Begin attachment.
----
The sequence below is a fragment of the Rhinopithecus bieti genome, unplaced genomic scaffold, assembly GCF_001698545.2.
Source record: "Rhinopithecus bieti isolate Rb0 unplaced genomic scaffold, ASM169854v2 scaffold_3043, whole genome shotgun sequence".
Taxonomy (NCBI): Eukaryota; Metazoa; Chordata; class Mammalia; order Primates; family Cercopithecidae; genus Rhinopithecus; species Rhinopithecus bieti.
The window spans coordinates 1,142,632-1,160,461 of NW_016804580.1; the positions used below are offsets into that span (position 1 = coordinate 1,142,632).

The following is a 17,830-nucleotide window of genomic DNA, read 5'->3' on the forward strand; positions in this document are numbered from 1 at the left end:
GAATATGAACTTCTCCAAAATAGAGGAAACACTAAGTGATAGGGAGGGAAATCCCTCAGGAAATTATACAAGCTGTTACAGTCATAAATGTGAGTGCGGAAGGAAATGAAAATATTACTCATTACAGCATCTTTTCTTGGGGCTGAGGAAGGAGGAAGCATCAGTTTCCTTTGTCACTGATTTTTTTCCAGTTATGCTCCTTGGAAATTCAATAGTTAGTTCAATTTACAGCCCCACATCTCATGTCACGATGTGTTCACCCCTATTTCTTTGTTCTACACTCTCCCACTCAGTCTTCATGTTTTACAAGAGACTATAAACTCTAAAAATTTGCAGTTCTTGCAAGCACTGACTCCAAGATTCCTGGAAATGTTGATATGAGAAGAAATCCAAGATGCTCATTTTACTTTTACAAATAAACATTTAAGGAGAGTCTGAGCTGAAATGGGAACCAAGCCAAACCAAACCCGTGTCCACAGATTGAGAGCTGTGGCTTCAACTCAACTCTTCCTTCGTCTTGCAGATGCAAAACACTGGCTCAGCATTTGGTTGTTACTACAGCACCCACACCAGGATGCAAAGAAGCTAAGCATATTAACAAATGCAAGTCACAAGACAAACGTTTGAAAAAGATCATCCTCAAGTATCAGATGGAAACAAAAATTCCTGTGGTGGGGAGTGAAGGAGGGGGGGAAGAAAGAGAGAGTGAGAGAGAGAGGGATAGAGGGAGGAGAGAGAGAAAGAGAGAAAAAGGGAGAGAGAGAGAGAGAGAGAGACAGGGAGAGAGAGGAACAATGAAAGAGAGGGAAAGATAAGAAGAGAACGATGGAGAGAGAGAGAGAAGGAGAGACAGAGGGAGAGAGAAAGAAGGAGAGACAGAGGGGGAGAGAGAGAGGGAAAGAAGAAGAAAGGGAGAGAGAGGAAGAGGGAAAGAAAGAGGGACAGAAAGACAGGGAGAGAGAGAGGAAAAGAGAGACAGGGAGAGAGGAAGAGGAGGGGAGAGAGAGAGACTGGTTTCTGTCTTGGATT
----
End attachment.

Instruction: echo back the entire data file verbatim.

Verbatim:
The sequence below is a fragment of the Rhinopithecus bieti genome, unplaced genomic scaffold, assembly GCF_001698545.2.
Source record: "Rhinopithecus bieti isolate Rb0 unplaced genomic scaffold, ASM169854v2 scaffold_3043, whole genome shotgun sequence".
Taxonomy (NCBI): Eukaryota; Metazoa; Chordata; class Mammalia; order Primates; family Cercopithecidae; genus Rhinopithecus; species Rhinopithecus bieti.
The window spans coordinates 1,142,632-1,160,461 of NW_016804580.1; the positions used below are offsets into that span (position 1 = coordinate 1,142,632).

The following is a 17,830-nucleotide window of genomic DNA, read 5'->3' on the forward strand; positions in this document are numbered from 1 at the left end:
GAATATGAACTTCTCCAAAATAGAGGAAACACTAAGTGATAGGGAGGGAAATCCCTCAGGAAATTATACAAGCTGTTACAGTCATAAATGTGAGTGCGGAAGGAAATGAAAATATTACTCATTACAGCATCTTTTCTTGGGGCTGAGGAAGGAGGAAGCATCAGTTTCCTTTGTCACTGATTTTTTTCCAGTTATGCTCCTTGGAAATTCAATAGTTAGTTCAATTTACAGCCCCACATCTCATGTCACGATGTGTTCACCCCTATTTCTTTGTTCTACACTCTCCCACTCAGTCTTCATGTTTTACAAGAGACTATAAACTCTAAAAATTTGCAGTTCTTGCAAGCACTGACTCCAAGATTCCTGGAAATGTTGATATGAGAAGAAATCCAAGATGCTCATTTTACTTTTACAAATAAACATTTAAGGAGAGTCTGAGCTGAAATGGGAACCAAGCCAAACCAAACCCGTGTCCACAGATTGAGAGCTGTGGCTTCAACTCAACTCTTCCTTCGTCTTGCAGATGCAAAACACTGGCTCAGCATTTGGTTGTTACTACAGCACCCACACCAGGATGCAAAGAAGCTAAGCATATTAACAAATGCAAGTCACAAGACAAACGTTTGAAAAAGATCATCCTCAAGTATCAGATGGAAACAAAAATTCCTGTGGTGGGGAGTGAAGGAGGGGGGGAAGAAAGAGAGAGTGAGAGAGAGAGGGATAGAGGGAGGAGAGAGAGAAAGAGAGAAAAAGGGAGAGAGAGAGAGAGAGAGAGACAGGGAGAGAGAGGAACAATGAAAGAGAGGGAAAGATAAGAAGAGAACGATGGAGAGAGAGAGAGAAGGAGAGACAGAGGGAGAGAGAAAGAAGGAGAGACAGAGGGGGAGAGAGAGAGGGAAAGAAGAAGAAAGGGAGAGAGAGGAAGAGGGAAAGAAAGAGGGACAGAAAGACAGGGAGAGAGAGAGGAAAAGAGAGACAGGGAGAGAGGAAGAGGAGGGGAGAGAGAGAGACTGGTTTCTGTCTTGGATT